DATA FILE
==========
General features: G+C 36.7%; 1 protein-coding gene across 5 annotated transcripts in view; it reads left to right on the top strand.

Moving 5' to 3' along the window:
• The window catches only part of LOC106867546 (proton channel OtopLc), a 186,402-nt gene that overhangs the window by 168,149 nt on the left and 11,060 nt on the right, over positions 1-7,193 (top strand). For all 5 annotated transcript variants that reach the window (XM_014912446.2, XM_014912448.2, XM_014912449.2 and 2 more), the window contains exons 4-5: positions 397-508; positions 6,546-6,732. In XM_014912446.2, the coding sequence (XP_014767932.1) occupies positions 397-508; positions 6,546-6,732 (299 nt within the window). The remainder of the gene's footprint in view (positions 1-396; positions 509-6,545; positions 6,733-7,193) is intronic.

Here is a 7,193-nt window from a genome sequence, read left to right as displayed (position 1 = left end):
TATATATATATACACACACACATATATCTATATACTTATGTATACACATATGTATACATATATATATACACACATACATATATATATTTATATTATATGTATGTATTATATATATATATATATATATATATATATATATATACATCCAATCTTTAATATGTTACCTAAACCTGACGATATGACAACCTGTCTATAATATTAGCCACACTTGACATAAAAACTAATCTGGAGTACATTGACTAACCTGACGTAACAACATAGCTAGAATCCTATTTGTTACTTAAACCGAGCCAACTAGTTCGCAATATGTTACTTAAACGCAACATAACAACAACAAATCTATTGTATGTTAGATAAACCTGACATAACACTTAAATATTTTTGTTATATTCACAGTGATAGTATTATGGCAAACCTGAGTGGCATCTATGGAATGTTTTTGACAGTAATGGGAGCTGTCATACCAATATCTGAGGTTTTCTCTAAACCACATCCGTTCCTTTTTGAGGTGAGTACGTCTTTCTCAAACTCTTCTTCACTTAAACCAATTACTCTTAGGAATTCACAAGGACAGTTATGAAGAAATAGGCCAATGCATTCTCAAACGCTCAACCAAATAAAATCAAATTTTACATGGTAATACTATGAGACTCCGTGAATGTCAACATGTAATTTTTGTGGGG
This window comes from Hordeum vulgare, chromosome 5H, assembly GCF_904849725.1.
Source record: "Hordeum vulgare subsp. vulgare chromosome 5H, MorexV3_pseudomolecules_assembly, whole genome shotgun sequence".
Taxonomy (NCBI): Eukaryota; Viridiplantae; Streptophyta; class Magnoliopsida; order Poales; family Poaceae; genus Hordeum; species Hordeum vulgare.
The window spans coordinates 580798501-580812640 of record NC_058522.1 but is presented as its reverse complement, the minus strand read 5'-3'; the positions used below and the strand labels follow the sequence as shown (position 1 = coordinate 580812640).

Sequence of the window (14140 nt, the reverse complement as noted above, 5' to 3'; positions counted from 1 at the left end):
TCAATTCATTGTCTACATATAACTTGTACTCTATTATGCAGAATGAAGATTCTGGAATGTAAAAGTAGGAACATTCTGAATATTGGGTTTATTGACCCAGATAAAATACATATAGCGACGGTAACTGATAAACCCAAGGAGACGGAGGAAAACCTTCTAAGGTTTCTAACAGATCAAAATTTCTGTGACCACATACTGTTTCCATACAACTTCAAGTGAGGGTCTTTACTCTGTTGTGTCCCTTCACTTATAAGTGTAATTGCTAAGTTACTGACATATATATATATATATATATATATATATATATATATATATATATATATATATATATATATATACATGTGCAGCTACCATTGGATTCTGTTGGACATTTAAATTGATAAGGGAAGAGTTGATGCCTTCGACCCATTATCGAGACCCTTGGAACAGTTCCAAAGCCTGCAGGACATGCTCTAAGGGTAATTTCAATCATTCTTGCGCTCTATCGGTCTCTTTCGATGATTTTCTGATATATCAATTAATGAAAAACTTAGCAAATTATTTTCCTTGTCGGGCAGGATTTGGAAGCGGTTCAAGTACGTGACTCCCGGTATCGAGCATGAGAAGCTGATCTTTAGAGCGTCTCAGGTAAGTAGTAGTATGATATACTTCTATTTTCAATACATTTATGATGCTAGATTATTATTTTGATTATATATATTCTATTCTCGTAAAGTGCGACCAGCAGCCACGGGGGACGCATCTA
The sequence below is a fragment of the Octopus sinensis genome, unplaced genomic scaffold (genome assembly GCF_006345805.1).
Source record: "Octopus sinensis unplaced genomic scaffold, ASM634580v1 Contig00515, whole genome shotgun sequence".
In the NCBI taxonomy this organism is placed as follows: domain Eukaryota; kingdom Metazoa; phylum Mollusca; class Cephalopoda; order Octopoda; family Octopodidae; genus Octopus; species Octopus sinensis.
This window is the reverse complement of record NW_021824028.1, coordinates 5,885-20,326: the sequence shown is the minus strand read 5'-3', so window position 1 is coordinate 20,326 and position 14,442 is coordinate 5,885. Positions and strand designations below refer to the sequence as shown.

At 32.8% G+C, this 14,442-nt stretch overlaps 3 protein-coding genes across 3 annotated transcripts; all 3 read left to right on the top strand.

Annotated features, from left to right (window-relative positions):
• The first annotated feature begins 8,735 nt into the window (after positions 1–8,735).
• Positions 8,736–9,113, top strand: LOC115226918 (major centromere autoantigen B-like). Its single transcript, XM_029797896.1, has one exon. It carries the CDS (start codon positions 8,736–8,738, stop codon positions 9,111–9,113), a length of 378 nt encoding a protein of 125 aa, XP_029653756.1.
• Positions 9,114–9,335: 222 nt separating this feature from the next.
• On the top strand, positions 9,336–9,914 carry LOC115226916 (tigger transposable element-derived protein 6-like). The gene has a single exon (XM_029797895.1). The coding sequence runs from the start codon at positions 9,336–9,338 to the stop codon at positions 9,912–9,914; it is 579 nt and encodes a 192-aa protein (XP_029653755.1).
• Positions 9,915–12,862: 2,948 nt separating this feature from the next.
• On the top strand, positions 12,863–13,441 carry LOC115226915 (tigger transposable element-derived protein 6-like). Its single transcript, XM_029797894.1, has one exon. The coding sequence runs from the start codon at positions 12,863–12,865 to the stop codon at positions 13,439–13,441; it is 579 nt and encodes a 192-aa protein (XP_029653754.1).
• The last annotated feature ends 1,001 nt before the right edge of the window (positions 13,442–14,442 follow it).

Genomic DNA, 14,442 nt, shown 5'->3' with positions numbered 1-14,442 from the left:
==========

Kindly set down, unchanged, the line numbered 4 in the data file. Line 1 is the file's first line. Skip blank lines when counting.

Here is a 7,193-nt window from a genome sequence, read left to right as displayed (position 1 = left end):